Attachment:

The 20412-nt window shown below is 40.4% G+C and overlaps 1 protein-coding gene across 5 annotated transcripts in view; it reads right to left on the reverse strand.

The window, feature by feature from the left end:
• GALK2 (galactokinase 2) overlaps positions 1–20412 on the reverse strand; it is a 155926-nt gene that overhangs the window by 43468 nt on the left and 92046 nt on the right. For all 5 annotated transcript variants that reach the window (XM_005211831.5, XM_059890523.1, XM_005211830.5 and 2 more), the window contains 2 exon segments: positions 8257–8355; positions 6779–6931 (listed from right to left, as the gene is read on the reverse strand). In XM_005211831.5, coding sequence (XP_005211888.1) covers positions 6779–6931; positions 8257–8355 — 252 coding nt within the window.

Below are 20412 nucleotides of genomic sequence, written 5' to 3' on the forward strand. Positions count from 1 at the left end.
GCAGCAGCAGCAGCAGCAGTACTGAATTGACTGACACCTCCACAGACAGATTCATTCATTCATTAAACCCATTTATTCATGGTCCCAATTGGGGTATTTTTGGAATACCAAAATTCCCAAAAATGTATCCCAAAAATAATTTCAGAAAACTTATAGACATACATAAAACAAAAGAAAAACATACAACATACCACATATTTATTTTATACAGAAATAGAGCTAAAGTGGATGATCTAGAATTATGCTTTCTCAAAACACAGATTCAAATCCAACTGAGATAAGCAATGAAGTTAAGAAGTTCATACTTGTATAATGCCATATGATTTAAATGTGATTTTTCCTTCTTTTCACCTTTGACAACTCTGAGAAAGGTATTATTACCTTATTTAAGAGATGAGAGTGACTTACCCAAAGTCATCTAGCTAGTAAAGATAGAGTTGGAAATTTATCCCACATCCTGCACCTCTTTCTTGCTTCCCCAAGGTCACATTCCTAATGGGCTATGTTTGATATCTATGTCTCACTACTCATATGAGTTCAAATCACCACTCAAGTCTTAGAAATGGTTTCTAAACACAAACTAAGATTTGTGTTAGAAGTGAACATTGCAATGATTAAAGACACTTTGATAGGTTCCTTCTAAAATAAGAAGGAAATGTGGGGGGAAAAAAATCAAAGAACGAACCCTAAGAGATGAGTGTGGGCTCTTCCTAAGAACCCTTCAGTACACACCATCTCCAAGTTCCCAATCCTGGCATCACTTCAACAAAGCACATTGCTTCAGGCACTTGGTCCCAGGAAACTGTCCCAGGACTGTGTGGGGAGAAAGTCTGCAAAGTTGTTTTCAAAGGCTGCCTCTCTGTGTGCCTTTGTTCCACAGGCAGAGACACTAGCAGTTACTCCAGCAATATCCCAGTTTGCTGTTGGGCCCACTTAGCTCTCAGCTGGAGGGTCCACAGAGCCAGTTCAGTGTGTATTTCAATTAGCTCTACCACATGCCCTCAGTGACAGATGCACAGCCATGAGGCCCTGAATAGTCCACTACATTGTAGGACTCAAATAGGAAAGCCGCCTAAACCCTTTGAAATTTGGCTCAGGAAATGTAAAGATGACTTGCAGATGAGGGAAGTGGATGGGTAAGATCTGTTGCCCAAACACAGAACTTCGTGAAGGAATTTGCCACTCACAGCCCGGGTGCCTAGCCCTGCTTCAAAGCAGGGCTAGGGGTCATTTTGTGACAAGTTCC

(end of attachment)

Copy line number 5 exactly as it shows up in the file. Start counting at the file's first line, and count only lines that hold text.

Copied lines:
GCAGCAGCAGCAGCAGCAGTACTGAATTGACTGACACCTCCACAGACAGATTCATTCATTCATTAAACCCATTTATTCATGGTCCCAATTGGGGTATTTTTGGAATACCAAAATTCCCAAAAATGTATCCCAAAAATAATTTCAGAAAACTTATAGACATACATAAAACAAAAGAAAAACATACAACATACCACATATTTATTTTATACAGAAATAGAGCTAAAGTGGATGATCTAGAATTATGCTTTCTCAAAACACAGATTCAAATCCAACTGAGATAAGCAATGAAGTTAAGAAGTTCATACTTGTATAATGCCATATGATTTAAATGTGATTTTTCCTTCTTTTCACCTTTGACAACTCTGAGAAAGGTATTATTACCTTATTTAAGAGATGAGAGTGACTTACCCAAAGTCATCTAGCTAGTAAAGATAGAGTTGGAAATTTATCCCACATCCTGCACCTCTTTCTTGCTTCCCCAAGGTCACATTCCTAATGGGCTATGTTTGATATCTATGTCTCACTACTCATATGAGTTCAAATCACCACTCAAGTCTTAGAAATGGTTTCTAAACACAAACTAAGATTTGTGTTAGAAGTGAACATTGCAATGATTAAAGACACTTTGATAGGTTCCTTCTAAAATAAGAAGGAAATGTGGGGGGAAAAAAATCAAAGAACGAACCCTAAGAGATGAGTGTGGGCTCTTCCTAAGAACCCTTCAGTACACACCATCTCCAAGTTCCCAATCCTGGCATCACTTCAACAAAGCACATTGCTTCAGGCACTTGGTCCCAGGAAACTGTCCCAGGACTGTGTGGGGAGAAAGTCTGCAAAGTTGTTTTCAAAGGCTGCCTCTCTGTGTGCCTTTGTTCCACAGGCAGAGACACTAGCAGTTACTCCAGCAATATCCCAGTTTGCTGTTGGGCCCACTTAGCTCTCAGCTGGAGGGTCCACAGAGCCAGTTCAGTGTGTATTTCAATTAGCTCTACCACATGCCCTCAGTGACAGATGCACAGCCATGAGGCCCTGAATAGTCCACTACATTGTAGGACTCAAATAGGAAAGCCGCCTAAACCCTTTGAAATTTGGCTCAGGAAATGTAAAGATGACTTGCAGATGAGGGAAGTGGATGGGTAAGATCTGTTGCCCAAACACAGAACTTCGTGAAGGAATTTGCCACTCACAGCCCGGGTGCCTAGCCCTGCTTCAAAGCAGGGCTAGGGGTCATTTTGTGACAAGTTCC